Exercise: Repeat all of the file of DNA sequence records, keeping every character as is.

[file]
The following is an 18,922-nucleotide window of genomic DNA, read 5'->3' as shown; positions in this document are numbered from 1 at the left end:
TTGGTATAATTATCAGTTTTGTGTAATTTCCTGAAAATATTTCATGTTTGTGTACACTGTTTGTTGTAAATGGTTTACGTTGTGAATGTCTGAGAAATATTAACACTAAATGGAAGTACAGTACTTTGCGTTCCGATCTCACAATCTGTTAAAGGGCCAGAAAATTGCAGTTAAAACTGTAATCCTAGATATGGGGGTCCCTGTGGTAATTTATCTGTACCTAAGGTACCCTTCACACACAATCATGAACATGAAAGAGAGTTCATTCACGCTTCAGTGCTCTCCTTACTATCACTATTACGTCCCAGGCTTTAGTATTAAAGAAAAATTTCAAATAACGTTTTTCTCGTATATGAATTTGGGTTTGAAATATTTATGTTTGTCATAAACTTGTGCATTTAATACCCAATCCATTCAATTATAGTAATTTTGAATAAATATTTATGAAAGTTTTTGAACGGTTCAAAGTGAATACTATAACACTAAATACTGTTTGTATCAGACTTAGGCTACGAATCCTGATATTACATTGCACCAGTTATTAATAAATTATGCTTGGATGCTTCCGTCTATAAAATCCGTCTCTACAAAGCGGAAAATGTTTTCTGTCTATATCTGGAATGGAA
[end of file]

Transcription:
The following is an 18,922-nucleotide window of genomic DNA, read 5'->3' as shown; positions in this document are numbered from 1 at the left end:
TTGGTATAATTATCAGTTTTGTGTAATTTCCTGAAAATATTTCATGTTTGTGTACACTGTTTGTTGTAAATGGTTTACGTTGTGAATGTCTGAGAAATATTAACACTAAATGGAAGTACAGTACTTTGCGTTCCGATCTCACAATCTGTTAAAGGGCCAGAAAATTGCAGTTAAAACTGTAATCCTAGATATGGGGGTCCCTGTGGTAATTTATCTGTACCTAAGGTACCCTTCACACACAATCATGAACATGAAAGAGAGTTCATTCACGCTTCAGTGCTCTCCTTACTATCACTATTACGTCCCAGGCTTTAGTATTAAAGAAAAATTTCAAATAACGTTTTTCTCGTATATGAATTTGGGTTTGAAATATTTATGTTTGTCATAAACTTGTGCATTTAATACCCAATCCATTCAATTATAGTAATTTTGAATAAATATTTATGAAAGTTTTTGAACGGTTCAAAGTGAATACTATAACACTAAATACTGTTTGTATCAGACTTAGGCTACGAATCCTGATATTACATTGCACCAGTTATTAATAAATTATGCTTGGATGCTTCCGTCTATAAAATCCGTCTCTACAAAGCGGAAAATGTTTTCTGTCTATATCTGGAATGGAA